There has been a lot of discussion the last couple of years about how power costs have become a major expense for data centers.
The latest entry in the debate comes from an AMD-sponsored report by Jonathan Koomey of the Lawrence Berkeley National Laboratory. According to the report, power for servers and their cooling equipment took up 1.2% of the entire U.S. power consumption in 2005. To put that into perspective, it’s the equivalent amount of power consumed by color TVs. How much money is that? A whopping $2.6 billion in the U.S. alone.
Note that this still doesn’t include power for data storage and network equipment, or their cooling.
Google has been trying to bring this issue to the forefront for at least a few years now, warning that long-term power costs may soon exceed the actual costs for the servers themselves. Considering Google maintains an estimated 450,000 servers, you can see why they are concerned.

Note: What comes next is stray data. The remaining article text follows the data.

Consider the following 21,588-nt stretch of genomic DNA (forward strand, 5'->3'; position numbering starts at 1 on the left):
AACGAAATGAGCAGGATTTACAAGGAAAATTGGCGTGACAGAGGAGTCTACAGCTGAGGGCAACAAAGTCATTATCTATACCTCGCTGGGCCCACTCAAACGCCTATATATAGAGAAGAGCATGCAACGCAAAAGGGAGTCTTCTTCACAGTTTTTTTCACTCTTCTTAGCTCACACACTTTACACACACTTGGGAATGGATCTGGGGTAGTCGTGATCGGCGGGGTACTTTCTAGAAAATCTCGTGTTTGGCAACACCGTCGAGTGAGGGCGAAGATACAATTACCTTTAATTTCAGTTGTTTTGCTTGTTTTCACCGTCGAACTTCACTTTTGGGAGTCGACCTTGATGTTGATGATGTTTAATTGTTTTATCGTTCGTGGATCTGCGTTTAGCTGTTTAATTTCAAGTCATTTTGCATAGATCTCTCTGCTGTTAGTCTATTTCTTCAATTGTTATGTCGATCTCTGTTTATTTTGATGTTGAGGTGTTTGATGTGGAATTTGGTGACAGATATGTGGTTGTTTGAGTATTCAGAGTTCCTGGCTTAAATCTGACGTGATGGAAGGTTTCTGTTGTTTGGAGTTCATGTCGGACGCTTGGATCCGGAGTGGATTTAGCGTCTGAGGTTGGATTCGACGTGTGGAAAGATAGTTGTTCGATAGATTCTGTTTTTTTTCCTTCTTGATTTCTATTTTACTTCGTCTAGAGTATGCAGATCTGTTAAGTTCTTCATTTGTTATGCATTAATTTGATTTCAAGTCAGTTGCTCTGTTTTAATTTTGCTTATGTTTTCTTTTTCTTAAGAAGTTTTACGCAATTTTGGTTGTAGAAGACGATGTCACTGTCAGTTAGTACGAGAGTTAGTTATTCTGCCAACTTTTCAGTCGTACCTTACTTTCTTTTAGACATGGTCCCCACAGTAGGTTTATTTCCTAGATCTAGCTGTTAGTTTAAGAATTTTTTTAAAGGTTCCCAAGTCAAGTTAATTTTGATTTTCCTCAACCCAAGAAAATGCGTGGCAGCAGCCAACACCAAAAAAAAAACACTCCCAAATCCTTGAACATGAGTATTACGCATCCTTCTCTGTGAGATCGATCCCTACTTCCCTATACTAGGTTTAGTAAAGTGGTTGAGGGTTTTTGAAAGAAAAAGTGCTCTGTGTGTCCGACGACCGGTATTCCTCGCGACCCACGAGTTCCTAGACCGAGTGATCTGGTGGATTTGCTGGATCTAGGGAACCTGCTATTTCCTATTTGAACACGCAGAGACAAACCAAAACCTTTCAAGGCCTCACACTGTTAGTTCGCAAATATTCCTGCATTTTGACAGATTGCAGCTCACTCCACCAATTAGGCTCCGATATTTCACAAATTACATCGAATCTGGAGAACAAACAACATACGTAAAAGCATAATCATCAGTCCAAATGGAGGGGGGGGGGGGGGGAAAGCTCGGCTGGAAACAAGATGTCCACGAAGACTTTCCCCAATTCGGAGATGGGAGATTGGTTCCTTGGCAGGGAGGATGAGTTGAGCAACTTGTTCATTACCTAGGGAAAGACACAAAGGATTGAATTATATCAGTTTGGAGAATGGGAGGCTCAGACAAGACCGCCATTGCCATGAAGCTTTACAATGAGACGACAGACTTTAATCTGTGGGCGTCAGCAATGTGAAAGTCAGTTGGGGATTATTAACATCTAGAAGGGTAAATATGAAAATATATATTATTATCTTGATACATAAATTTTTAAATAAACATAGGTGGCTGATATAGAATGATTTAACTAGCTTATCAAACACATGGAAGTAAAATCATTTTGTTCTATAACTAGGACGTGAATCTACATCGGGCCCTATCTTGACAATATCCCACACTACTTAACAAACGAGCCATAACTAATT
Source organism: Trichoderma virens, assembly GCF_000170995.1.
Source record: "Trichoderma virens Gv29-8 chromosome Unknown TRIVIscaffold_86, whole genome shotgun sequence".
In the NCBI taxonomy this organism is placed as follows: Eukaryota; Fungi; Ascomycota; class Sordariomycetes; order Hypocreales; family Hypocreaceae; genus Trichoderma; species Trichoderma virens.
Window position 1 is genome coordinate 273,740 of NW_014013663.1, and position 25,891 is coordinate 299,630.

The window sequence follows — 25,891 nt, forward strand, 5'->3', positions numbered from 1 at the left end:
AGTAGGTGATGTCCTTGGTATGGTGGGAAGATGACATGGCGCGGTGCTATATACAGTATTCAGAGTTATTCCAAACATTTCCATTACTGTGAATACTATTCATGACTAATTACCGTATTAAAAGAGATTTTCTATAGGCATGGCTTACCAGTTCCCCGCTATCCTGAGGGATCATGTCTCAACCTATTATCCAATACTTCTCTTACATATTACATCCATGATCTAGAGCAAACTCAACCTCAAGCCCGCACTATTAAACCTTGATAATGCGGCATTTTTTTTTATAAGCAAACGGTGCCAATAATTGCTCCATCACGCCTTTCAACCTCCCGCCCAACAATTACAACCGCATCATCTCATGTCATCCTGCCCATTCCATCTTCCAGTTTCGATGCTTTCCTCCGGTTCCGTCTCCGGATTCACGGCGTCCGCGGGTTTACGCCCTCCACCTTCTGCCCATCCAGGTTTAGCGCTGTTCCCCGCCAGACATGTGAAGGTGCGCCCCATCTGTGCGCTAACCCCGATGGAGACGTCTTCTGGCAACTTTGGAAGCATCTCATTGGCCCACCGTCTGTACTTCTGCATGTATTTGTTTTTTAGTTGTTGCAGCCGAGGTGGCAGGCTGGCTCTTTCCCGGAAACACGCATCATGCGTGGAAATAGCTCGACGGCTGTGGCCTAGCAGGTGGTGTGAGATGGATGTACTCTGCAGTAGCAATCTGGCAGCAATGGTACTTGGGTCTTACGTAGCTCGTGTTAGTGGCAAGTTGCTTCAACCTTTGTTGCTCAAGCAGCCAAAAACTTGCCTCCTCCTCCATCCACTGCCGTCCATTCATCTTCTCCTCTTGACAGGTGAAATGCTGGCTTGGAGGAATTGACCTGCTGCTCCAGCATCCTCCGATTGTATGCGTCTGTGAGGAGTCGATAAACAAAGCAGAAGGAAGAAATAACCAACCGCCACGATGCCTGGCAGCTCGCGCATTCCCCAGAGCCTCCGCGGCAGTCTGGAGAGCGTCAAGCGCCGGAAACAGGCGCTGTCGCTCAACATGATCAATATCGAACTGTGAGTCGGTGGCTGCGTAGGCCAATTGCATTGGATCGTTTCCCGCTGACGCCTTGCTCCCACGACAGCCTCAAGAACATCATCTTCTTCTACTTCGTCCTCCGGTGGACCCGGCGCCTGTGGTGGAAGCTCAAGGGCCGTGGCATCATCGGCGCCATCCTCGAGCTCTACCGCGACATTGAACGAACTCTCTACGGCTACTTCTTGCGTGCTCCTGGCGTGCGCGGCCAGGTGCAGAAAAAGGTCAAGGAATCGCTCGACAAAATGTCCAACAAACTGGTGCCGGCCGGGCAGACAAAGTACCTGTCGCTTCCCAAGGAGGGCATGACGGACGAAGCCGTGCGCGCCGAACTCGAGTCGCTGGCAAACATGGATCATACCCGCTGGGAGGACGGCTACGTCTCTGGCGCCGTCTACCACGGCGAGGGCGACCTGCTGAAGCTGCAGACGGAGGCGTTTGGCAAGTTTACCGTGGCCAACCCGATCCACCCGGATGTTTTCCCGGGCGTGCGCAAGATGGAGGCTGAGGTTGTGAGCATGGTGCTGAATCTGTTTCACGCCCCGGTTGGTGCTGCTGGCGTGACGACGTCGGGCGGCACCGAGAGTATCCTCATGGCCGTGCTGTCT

Image: We really would like to see less of these, not more…
The Internet is growing rapidly all over the world. If the current, alarming trend continues, with more and more servers added, the collective server power consumption will have doubled again by 2010. Fortunately, there are several incentives to counter this trend.
Money and marketing providing motivation
One motivation, probably the main one, is monetary. More efficient equipment = less power consumption = lower costs. This one is a no-brainer.
The other motivation is environmental, which, fortunately for the environment, is something marketable. No one can deny that the state of our environment is at an extremely critical stage. Anyone who has seen An Inconvenient Truth knows what we’re talking about.
The big boys are going green
The good news is that the companies that can really make a difference are stepping up to the plate. Enter The Green Grid, a relatively new consortium for data center power efficiency with some really big players such as AMD, Intel, IBM, Microsoft, Dell, Sun and several others on board. Hopefully the initiative will be a success and lead to significant power savings down the line.